What greeted me on the road was blinding mist and freezing rain. And on-coming traffic:

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    Tip: wait for the sun to rise. There's no point in freezing your gonads off.

    And when the sun shines, there are some great views of the karst mountains at this look-out point:

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    And you may also bump into people who go overland around the world in modified trucks at such places. This is the guy from Team Orix from Switzerland, who speaks no English but through a smattering of pidgin Spanish, German, Italian, we manage to understand each other. And recognise in the other, the spirit of adventure that we share:

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    But sadly, the road to Vang Vieng is not as glorious as the views:

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    Eventually you will arrive at Vang Vieng and be prepared for this:

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    But if you go further into town and along the river you will find more appealing and soothing views. And if you're lucky, a hotel that looks onto it:

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    The local kids know how to cool off and have fun around here. Let's do some spear-fishing!

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    And if you fancy, you could go up on a balloon for a view:
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    And if you're into tubing, binge-drinking and drugs then Vang Vieng is the place for you. I liked the place, it was beautiful and if I was 20 years younger, I may have appreciated it twice as much. But sadly and in all honesty, if I were to dive into the river, I'm more likely to be mistaken for one of those tubes and be set on my way down river ...

    DAY 16 - Vang Vieng to Vientiane
    The sojourn into Laos is almost over and today the capital city is to be the last destination in this beautiful country. The road to Vientiane is as reported pretty rough and heavy going:

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    The heavy-machinery was out to fix it and maybe by the time of this post, it'd be somewhat better:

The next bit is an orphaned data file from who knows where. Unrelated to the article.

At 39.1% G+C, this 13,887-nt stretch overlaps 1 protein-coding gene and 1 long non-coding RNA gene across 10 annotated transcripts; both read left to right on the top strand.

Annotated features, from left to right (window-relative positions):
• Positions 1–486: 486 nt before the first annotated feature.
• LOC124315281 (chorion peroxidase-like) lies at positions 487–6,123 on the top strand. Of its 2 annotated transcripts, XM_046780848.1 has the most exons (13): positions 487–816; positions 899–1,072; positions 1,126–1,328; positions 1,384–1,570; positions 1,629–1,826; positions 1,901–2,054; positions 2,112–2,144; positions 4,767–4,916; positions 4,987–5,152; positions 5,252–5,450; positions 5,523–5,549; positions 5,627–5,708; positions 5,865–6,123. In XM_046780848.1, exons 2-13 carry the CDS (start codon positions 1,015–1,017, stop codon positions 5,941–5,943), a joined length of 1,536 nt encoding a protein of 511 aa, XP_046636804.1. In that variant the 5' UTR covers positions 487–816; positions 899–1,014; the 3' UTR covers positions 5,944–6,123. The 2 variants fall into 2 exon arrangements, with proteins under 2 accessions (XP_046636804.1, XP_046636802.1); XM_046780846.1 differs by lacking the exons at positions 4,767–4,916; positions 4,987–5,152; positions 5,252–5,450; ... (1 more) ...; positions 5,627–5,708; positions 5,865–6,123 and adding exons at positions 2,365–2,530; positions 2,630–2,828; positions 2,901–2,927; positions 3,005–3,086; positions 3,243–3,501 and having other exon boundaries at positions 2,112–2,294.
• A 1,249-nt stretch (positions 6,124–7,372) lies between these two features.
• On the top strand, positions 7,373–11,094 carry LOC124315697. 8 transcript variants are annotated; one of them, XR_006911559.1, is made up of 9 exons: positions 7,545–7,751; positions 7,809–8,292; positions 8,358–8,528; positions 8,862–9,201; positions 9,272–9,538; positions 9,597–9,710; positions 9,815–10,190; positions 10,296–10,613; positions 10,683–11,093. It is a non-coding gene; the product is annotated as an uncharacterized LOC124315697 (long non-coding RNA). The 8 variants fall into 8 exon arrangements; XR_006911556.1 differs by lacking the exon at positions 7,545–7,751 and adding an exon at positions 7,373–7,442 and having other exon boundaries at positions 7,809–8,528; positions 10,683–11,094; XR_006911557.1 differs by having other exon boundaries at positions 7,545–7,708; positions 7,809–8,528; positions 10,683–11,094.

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    The road improves considerably as you near Vientiane and you can get up to fairly reasonable speeds. Especially if you tail a run-away lorry with-a-mission:

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    It was less of arriving in Vientiane as much as being sucked into its chaos - jarring to the senses if you've just spent the last week in the serene mountains and countryside of the North:
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    Vientiane was all prim and proper for the ASEM meeting and security was tight:
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    But by the river and promenade, it was all nice and quiet other than the occasional blaring siren of some foreign VIP cavalcade:
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    Vientiane has been called the most relaxed capital in the world and I can now understand why:

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    There's even a restaurant named to that effect:

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    DAY 17 - Until the next time
    Today, I head for the Friendship Bridge and back into Thailand before heading south towards KL again. This will take another week and hopefully the rains would have stopped (it didn't) by now. But no trip to Vientiane is complete without going around the Patuxai, the Arc de Triomphe of the East before heading south. I shall miss this beautiful country and people.

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    The Friendship Bridge:

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  3. TonyBKK

    TonyBKK Ol'Timer

    Good stuff! Keep it coming! :happy1: